It’s not easy for me to admit this, but I’m only realising now that I once made a terrible, terrible gardening mistake. Let me take you back a few years to when I was young(er), full of enthusiasm, didn’t have a bad back and dodgy wrist and most of all, was very naive. The garden was new, very rough but slowly taking shape. I was filling my mind with horticultural knowledge by watching TV, poring through books and browsing online. The common theme across all these was having the perfect, immaculate garden lawn.
The perfect garden lawn demands the ultimate care and attention and should be lavished with feed, seed, watered and have expensive gadgets to maintain it – this was the take-home message from all these places that wanted to sell you things and like the naive person I was, I was sucked in.
The patch of scratty grass I had in the back came woefully short of the pictures on the TV and internet. I had a grass rake and a mower, but obviously that wasn’t enough, I then got a scarifier, then I bought lawn sand, lawn seed, lawn feed and weed. There was “autumn care” and “summer care” programs and seed for shade, damp, sun and so on… I would spend ages aerating the lawn, sprinkling the compost over it, trying to recover bare patches, eliminate weeds and generally strive to achieve picture perfect results to join the ranks of the “immaculate lawn club”.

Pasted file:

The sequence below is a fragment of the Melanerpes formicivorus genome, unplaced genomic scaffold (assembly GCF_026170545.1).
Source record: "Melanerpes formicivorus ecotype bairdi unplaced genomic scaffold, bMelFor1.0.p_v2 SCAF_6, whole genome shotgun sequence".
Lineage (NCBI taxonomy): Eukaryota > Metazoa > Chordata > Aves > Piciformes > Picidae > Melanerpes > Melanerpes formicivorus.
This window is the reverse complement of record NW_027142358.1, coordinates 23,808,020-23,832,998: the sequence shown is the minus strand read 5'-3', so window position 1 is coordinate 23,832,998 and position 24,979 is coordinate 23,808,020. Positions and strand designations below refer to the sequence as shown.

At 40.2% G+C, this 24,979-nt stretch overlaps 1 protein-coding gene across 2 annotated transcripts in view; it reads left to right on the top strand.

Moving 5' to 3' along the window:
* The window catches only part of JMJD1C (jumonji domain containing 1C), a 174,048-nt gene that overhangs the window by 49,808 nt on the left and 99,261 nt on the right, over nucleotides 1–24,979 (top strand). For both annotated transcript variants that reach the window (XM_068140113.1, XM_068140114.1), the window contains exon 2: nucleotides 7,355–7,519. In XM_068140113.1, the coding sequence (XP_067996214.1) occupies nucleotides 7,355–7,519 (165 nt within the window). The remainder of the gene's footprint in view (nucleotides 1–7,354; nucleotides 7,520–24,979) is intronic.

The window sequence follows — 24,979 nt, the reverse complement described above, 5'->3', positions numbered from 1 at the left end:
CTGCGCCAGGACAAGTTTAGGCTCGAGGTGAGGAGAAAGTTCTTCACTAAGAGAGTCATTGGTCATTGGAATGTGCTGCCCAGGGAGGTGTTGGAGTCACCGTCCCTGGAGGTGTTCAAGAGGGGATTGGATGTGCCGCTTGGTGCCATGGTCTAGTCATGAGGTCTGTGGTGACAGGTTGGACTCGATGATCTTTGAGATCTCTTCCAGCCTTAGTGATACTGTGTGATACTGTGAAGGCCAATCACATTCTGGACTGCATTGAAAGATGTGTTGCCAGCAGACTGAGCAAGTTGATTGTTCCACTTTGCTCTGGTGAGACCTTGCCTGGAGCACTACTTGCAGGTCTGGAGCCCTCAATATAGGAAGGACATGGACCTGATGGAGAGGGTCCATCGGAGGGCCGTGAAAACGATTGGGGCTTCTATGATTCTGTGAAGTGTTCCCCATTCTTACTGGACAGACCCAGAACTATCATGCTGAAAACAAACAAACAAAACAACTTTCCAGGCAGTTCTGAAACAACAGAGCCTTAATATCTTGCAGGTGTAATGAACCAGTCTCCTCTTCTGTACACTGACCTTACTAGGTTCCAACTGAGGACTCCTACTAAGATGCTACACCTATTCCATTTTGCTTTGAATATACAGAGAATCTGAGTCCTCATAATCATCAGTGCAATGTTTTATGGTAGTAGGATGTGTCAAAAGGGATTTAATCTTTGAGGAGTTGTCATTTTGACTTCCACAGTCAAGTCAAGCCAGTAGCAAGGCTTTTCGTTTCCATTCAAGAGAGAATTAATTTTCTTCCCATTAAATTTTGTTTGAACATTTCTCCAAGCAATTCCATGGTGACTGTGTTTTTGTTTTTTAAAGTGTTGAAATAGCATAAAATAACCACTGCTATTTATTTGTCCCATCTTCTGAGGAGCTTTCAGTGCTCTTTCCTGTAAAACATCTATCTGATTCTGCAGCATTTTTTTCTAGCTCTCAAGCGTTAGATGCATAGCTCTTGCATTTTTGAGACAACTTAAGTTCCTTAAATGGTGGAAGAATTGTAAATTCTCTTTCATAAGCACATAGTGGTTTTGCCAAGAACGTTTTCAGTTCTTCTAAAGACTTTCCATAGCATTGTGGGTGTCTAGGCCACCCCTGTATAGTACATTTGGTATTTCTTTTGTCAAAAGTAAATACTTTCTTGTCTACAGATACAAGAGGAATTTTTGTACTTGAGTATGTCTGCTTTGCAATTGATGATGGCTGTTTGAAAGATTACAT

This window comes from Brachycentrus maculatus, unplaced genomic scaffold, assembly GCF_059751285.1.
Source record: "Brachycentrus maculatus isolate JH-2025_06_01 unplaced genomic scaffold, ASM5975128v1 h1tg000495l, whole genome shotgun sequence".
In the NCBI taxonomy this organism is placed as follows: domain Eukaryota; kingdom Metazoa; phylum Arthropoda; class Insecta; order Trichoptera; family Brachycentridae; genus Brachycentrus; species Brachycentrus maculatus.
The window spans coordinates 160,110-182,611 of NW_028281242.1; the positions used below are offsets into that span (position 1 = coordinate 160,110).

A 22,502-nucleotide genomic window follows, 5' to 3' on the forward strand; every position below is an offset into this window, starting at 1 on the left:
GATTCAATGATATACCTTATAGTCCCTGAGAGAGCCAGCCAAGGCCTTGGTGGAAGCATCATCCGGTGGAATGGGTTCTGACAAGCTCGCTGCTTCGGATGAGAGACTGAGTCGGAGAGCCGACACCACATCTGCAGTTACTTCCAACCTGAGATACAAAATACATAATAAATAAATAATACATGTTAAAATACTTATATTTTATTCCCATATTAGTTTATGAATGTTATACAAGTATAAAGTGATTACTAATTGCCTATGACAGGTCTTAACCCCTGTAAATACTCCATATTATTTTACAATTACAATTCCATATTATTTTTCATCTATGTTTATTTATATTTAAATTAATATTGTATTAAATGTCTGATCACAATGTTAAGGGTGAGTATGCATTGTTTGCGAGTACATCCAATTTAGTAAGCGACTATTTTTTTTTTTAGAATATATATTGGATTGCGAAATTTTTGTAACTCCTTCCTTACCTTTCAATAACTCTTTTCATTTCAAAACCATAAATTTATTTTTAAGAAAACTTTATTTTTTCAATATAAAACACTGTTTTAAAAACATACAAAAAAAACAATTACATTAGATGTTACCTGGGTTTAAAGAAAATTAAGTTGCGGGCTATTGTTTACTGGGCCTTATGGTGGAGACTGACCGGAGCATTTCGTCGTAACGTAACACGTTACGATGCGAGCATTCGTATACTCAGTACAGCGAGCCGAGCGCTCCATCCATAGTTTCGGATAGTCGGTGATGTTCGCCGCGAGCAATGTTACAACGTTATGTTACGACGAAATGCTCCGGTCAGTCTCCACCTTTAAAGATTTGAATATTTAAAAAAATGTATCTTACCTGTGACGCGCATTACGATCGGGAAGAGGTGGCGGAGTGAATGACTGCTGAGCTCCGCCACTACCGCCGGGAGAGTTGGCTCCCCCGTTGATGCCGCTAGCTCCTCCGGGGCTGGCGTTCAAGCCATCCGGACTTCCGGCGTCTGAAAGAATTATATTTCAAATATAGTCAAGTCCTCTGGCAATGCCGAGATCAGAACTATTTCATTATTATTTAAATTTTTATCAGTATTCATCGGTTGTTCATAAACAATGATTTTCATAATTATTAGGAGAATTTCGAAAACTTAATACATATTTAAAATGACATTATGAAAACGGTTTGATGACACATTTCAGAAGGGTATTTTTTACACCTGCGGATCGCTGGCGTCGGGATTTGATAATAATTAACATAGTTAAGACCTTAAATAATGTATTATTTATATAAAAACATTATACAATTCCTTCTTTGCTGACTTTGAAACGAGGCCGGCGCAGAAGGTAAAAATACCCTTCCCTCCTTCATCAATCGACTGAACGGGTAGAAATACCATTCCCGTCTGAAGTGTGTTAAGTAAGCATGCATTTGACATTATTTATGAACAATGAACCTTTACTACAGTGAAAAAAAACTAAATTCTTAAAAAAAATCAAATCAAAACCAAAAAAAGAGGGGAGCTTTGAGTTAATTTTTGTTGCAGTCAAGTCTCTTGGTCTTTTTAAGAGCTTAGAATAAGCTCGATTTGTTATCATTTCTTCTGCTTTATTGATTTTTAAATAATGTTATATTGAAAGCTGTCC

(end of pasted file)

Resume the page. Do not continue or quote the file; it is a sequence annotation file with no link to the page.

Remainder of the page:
The result was a generally improved lawn, but it was a great deal of expense and effort to make it look that way and to top it all off, I would have to do it every year. I’d created a prima donna. That wasn’t the worst of it though, it was recently that I begun to realise that all the chemicals and fertiliser in the products that I put down to keep the grass green and the weeds dead had effectively sterilised the grass. While the borders were full of plants, flowers, insects and buzzing things, the grass was green but ultimately lifeless.
What really brought it home was when my other half expressed a liking of daisies. That took me back to Junior school and sitting under a monumental plane tree making daisy chains on the grass. I couldn’t do that in my back garden now, the chemicals had killed all the daisies. When I realised what I had done, it made me very sad. It was a terrible, terrible mistake.
It’s not all doom and gloom though. Today I have the skill, experience, knowledge and money to turn the clock back and restore the “lawn” to how it should be: generally green but covered with grass flowers like buttercups, daisies and clover and brimming with life. I can readily buy the plants as seeds and re-introduce what was lost. Once the flowers are back, the other life will return and the chain will rebuild itself after the chemical devastation I inflicted on it a few years back.